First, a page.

The board of directors for the Northeast Recycling Council (NERC), Brattleboro, Vermont, has elected the association’s leadership team, whose terms were effective July 1. NERC is a nonprofit organization that conducts research, projects, training and outreach on issues associated with source reduction, reuse, recycling, composting and environmentally preferable purchasing.
Kaley Laleker of the Maryland Department of the Environment has been re-elected to a second term as president, Robert Isner of the Connecticut Department of Energy and Environmental Protection has been elected as vice president and Rick Watson of the Delaware Solid Waste Authority has been re-elected as treasurer for a third term.
Laleker is director of the Land and Materials Administration at the Maryland Department of the Environment. The Land and Materials Administration includes the solid waste, resource management, oil control, lead poisoning prevention, mining, technical services and operations and land restoration programs. She formerly served as the deputy director of the department and has a law degree from the University of Virginia School of Law.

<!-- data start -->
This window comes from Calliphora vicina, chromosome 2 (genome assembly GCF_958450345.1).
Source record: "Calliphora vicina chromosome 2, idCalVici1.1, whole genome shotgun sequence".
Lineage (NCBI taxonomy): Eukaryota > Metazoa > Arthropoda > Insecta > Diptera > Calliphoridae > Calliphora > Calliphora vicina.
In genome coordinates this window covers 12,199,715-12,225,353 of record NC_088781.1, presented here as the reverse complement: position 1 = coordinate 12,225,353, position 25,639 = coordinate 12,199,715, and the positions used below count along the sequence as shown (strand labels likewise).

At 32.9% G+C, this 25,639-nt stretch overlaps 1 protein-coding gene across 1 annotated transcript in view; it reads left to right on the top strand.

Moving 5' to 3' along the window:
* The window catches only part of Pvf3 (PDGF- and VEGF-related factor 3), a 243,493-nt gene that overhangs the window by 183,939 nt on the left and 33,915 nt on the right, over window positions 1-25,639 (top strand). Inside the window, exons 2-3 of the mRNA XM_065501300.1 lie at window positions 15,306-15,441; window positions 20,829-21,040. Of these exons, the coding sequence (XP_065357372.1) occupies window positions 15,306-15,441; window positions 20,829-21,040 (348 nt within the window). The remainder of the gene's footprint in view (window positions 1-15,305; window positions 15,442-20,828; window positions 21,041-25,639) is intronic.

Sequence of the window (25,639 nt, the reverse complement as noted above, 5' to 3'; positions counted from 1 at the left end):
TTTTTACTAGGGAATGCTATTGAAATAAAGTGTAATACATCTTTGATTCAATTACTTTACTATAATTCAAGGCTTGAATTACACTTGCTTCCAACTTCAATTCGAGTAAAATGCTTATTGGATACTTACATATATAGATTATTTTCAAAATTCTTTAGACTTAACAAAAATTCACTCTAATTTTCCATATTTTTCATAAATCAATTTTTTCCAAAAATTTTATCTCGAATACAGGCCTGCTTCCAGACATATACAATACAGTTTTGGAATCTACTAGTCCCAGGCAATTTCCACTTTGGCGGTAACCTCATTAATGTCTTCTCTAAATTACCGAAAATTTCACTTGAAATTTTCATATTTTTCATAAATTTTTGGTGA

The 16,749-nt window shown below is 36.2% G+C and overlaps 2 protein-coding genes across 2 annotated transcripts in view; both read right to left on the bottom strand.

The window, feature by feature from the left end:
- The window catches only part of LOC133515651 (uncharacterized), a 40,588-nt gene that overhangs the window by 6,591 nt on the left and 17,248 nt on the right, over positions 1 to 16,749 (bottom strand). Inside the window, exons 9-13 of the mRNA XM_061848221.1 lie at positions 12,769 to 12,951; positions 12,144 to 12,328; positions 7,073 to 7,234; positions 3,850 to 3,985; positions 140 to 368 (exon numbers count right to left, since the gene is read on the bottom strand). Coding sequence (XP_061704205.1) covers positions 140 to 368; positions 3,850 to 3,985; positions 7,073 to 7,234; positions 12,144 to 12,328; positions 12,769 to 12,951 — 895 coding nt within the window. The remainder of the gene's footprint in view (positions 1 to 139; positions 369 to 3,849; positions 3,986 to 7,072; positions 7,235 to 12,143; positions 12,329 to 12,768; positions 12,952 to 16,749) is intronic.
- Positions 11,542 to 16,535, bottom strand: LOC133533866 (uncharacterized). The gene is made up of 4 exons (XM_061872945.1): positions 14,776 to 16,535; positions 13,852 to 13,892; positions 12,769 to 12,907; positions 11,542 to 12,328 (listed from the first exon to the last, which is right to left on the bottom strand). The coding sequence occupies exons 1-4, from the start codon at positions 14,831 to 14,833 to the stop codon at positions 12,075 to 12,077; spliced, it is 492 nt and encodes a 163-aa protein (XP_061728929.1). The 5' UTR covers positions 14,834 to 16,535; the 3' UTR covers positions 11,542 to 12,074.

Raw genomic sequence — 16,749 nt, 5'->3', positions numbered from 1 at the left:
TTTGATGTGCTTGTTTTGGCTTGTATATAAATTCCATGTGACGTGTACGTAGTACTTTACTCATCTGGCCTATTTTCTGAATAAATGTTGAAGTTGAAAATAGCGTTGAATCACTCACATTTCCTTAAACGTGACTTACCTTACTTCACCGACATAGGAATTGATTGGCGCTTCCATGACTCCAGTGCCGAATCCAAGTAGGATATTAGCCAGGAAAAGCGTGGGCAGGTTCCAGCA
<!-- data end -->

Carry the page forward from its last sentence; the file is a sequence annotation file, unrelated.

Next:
Isner is the director of the Waste Engineering and Enforcement Division at the Connecticut Department of Energy and Environmental Protection (CT DEEP). His responsibilities include managing enforcement, permitting and compliance assistance activities for the recycling, pesticide, solid waste and hazardous waste programs. Prior to joining CT DEEP, Isner worked for more than eight years as a municipal land use planner for two municipalities in Connecticut. He holds a Bachelor of Science from the University of Connecticut and a Master of Science from Central Connecticut State University.
Watson is the chief executive officer of the Delaware Solid Waste Authority (DSWA). He leads the organization, which is responsible for managing all municipal solid waste, recycling, household hazardous waste, electronic waste and other special waste programs for the entire state of Delaware. He joined DSWA in 1981 as a project engineer for the state’s first double-lined sanitary landfill. Through the next 37 years, he oversaw design, construction and operation of solid waste projects, including landfills, transfer stations, landfill gas control systems and various recycling projects. He has a Bachelor of Science in civil and environmental engineering from Clarkson University and a Master of Science in civil engineering from the University of Delaware.